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Mobility and healthy aging

Mobility and healthy aging

In 2018 The Lancet Global Health (The Lancet Article) reported that 27.5% of people globally do not get enough physical activity (this was from a survey size of nearly two million people).

A global physical activity target of 10% was set, but they have maintained that if current trends continue this target will not be achieved. The report stated that “policies to increase population levels of physical activity need to be prioritised and scaled up urgently”.

What are the health benefits of physical activity?

The health benefits of physical activity are well established and being mobile is one of the keys to living a life well and remaining independent.

As we get older collagen in our body starts to break down, this is a natural process, so over time it will be more difficult for joints to achieve their full range of motion. And there are also some conditions, for example, osteoarthritis that will impact our ability to move well.

If we stay active as we age, then we have a better chance of retaining our muscle strength.

Unfortunately, as we age we may decide to “take it easier”, we sit more, move less, and soon find that it is harder to reach into a cupboard for an item, you put off going up and down stairs and bending down to reach into the washing machine. For these moves, we need our shoulder joint, ankle joint, and hips and knees to stay working for us.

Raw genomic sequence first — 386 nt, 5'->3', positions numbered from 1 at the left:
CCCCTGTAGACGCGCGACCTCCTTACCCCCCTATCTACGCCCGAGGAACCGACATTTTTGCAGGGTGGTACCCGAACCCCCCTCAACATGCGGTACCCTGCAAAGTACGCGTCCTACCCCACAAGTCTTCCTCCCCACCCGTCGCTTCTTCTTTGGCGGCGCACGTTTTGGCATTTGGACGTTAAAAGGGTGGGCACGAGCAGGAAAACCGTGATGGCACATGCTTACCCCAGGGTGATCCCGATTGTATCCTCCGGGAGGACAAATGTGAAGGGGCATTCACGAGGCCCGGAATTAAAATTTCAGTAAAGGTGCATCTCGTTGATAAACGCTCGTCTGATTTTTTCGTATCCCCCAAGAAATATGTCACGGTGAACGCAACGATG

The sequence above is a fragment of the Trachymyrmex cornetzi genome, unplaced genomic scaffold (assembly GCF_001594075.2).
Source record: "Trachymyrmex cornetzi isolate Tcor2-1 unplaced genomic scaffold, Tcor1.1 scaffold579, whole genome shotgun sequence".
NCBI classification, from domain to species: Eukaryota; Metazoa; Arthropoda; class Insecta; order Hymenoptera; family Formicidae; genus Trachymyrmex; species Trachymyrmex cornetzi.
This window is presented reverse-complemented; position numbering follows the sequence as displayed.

What movement is good to do to maintain our mobility as we age?

Firstly, stay active. A 2021 study from JAMA Network Open (Article) reported that up to 40 percent were less likely to develop mobility problems over a six-year span compared to those who were less active. Their light physical activities include walking, gardening, and drying dishes.

Secondly, find different moves to do. A combination of different activities during the week is important. Our bodies are built to do hundreds of different moves and if we keep repeating the same ones our joints won’t love us for it.

Thirdly, if you do find yourself sitting for long periods, get up and move and take a standing break, and do this frequently during the day. The Journal Of Gerontology (Article) reported in 2015 that adults who took more frequent breaks had a better physical function.

And finally, stretching and bending really helps joint mobility. These do not need to be hard stretches, but ones that are gentle and leave the body feeling good.

The popular sayings, “Use it or lose it” or “Use it and keep it” have never been truer, and it’s never too late to start.